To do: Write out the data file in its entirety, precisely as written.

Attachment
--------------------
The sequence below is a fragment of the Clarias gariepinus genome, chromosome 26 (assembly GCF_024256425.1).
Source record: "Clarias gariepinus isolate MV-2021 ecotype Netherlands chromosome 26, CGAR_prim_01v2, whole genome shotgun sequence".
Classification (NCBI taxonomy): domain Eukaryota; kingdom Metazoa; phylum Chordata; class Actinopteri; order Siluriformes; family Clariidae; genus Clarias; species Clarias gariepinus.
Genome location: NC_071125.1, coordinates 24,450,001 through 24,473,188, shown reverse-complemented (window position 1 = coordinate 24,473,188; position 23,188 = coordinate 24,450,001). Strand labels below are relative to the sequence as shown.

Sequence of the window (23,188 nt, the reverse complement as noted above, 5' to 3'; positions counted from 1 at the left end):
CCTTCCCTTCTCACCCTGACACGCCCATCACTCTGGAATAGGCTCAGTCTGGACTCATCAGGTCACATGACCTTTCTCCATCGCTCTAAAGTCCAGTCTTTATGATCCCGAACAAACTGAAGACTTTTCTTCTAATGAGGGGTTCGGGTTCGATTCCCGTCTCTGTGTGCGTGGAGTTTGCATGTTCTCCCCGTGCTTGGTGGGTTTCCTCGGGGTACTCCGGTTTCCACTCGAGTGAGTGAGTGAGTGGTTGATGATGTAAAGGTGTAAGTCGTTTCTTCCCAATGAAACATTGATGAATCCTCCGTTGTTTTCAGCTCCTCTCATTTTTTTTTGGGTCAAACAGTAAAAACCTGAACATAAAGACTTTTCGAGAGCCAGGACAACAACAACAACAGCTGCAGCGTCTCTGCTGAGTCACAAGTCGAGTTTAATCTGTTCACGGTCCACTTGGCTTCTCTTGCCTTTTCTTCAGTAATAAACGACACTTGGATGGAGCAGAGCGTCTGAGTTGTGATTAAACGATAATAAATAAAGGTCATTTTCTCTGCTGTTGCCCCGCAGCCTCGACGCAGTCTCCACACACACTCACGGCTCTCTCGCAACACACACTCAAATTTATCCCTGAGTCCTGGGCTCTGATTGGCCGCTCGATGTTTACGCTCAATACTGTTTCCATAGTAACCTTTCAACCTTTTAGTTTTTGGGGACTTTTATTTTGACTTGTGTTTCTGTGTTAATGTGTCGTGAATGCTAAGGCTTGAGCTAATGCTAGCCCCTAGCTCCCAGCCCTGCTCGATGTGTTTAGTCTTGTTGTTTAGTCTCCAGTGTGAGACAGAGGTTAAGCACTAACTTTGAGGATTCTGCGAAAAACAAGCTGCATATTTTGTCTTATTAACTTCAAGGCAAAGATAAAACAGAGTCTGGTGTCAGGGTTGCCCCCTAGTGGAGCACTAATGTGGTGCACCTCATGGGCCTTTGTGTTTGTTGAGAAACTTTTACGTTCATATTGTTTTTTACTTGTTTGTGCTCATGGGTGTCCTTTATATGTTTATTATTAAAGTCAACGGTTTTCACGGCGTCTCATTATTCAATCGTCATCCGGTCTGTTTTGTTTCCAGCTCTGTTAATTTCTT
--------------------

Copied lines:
The sequence below is a fragment of the Clarias gariepinus genome, chromosome 26 (assembly GCF_024256425.1).
Source record: "Clarias gariepinus isolate MV-2021 ecotype Netherlands chromosome 26, CGAR_prim_01v2, whole genome shotgun sequence".
Classification (NCBI taxonomy): domain Eukaryota; kingdom Metazoa; phylum Chordata; class Actinopteri; order Siluriformes; family Clariidae; genus Clarias; species Clarias gariepinus.
Genome location: NC_071125.1, coordinates 24,450,001 through 24,473,188, shown reverse-complemented (window position 1 = coordinate 24,473,188; position 23,188 = coordinate 24,450,001). Strand labels below are relative to the sequence as shown.

Sequence of the window (23,188 nt, the reverse complement as noted above, 5' to 3'; positions counted from 1 at the left end):
CCTTCCCTTCTCACCCTGACACGCCCATCACTCTGGAATAGGCTCAGTCTGGACTCATCAGGTCACATGACCTTTCTCCATCGCTCTAAAGTCCAGTCTTTATGATCCCGAACAAACTGAAGACTTTTCTTCTAATGAGGGGTTCGGGTTCGATTCCCGTCTCTGTGTGCGTGGAGTTTGCATGTTCTCCCCGTGCTTGGTGGGTTTCCTCGGGGTACTCCGGTTTCCACTCGAGTGAGTGAGTGAGTGGTTGATGATGTAAAGGTGTAAGTCGTTTCTTCCCAATGAAACATTGATGAATCCTCCGTTGTTTTCAGCTCCTCTCATTTTTTTTTGGGTCAAACAGTAAAAACCTGAACATAAAGACTTTTCGAGAGCCAGGACAACAACAACAACAGCTGCAGCGTCTCTGCTGAGTCACAAGTCGAGTTTAATCTGTTCACGGTCCACTTGGCTTCTCTTGCCTTTTCTTCAGTAATAAACGACACTTGGATGGAGCAGAGCGTCTGAGTTGTGATTAAACGATAATAAATAAAGGTCATTTTCTCTGCTGTTGCCCCGCAGCCTCGACGCAGTCTCCACACACACTCACGGCTCTCTCGCAACACACACTCAAATTTATCCCTGAGTCCTGGGCTCTGATTGGCCGCTCGATGTTTACGCTCAATACTGTTTCCATAGTAACCTTTCAACCTTTTAGTTTTTGGGGACTTTTATTTTGACTTGTGTTTCTGTGTTAATGTGTCGTGAATGCTAAGGCTTGAGCTAATGCTAGCCCCTAGCTCCCAGCCCTGCTCGATGTGTTTAGTCTTGTTGTTTAGTCTCCAGTGTGAGACAGAGGTTAAGCACTAACTTTGAGGATTCTGCGAAAAACAAGCTGCATATTTTGTCTTATTAACTTCAAGGCAAAGATAAAACAGAGTCTGGTGTCAGGGTTGCCCCCTAGTGGAGCACTAATGTGGTGCACCTCATGGGCCTTTGTGTTTGTTGAGAAACTTTTACGTTCATATTGTTTTTTACTTGTTTGTGCTCATGGGTGTCCTTTATATGTTTATTATTAAAGTCAACGGTTTTCACGGCGTCTCATTATTCAATCGTCATCCGGTCTGTTTTGTTTCCAGCTCTGTTAATTTCTT